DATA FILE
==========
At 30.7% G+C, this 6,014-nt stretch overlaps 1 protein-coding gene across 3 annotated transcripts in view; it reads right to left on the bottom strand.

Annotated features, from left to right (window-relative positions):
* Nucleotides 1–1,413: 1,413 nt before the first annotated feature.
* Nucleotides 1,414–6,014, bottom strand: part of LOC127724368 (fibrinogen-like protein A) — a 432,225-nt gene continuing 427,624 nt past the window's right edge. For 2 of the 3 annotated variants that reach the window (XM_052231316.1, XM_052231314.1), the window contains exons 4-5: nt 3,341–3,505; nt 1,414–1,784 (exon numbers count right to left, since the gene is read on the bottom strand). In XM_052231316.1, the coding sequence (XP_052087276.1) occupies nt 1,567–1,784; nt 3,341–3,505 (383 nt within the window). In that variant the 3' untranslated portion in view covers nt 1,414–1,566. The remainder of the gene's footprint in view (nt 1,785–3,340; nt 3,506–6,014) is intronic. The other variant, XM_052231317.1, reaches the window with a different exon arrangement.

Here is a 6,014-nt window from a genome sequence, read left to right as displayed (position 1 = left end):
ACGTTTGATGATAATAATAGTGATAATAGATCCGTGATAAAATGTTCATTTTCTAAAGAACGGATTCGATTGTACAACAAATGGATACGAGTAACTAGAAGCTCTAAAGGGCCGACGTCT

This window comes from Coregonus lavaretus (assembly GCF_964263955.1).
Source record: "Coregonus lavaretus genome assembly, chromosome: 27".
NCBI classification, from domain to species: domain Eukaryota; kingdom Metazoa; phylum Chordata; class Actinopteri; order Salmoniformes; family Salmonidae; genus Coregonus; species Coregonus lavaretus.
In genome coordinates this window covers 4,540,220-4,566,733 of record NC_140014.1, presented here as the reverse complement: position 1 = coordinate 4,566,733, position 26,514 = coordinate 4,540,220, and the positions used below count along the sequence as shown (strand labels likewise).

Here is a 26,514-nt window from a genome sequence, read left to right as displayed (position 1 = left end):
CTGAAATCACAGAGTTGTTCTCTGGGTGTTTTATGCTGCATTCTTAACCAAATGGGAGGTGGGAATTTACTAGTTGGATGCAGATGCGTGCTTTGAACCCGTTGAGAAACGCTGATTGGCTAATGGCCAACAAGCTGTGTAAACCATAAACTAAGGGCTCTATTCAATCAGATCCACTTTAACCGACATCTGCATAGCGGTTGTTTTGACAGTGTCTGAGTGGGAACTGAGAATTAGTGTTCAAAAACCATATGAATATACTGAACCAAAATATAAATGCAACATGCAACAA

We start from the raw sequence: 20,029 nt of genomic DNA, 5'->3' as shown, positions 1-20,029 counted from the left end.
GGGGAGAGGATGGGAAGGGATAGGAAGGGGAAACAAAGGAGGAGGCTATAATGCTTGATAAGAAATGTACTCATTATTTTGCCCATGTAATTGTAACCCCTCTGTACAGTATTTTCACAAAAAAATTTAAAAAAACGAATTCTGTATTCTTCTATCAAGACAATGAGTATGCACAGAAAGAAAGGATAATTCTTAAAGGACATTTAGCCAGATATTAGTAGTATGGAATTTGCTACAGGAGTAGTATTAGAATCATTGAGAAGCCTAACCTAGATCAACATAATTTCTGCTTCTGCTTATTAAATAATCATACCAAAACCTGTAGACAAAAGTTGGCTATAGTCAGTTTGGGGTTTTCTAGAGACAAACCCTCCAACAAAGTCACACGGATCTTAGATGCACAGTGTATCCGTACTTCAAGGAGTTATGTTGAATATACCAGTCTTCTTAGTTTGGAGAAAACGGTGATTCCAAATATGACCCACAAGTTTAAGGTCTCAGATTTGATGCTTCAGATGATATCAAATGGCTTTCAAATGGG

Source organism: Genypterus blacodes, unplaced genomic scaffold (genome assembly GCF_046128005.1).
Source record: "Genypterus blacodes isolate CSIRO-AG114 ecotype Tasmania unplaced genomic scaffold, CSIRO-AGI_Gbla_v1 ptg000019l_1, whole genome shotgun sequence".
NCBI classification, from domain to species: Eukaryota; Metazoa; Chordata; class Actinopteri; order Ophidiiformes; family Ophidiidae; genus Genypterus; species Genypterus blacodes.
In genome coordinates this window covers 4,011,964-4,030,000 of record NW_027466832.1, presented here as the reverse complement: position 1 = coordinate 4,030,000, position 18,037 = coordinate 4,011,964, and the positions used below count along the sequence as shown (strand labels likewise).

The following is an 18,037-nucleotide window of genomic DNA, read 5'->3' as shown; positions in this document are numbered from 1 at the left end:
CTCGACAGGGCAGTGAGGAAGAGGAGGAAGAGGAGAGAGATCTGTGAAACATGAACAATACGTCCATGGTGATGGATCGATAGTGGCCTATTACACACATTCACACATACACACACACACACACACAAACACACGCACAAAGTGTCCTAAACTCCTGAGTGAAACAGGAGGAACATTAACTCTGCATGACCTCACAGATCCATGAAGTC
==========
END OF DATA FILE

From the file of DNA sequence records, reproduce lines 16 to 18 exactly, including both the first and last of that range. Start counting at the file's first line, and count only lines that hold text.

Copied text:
Source record: "Genypterus blacodes isolate CSIRO-AG114 ecotype Tasmania unplaced genomic scaffold, CSIRO-AGI_Gbla_v1 ptg000019l_1, whole genome shotgun sequence".
NCBI classification, from domain to species: Eukaryota; Metazoa; Chordata; class Actinopteri; order Ophidiiformes; family Ophidiidae; genus Genypterus; species Genypterus blacodes.
In genome coordinates this window covers 4,011,964-4,030,000 of record NW_027466832.1, presented here as the reverse complement: position 1 = coordinate 4,030,000, position 18,037 = coordinate 4,011,964, and the positions used below count along the sequence as shown (strand labels likewise).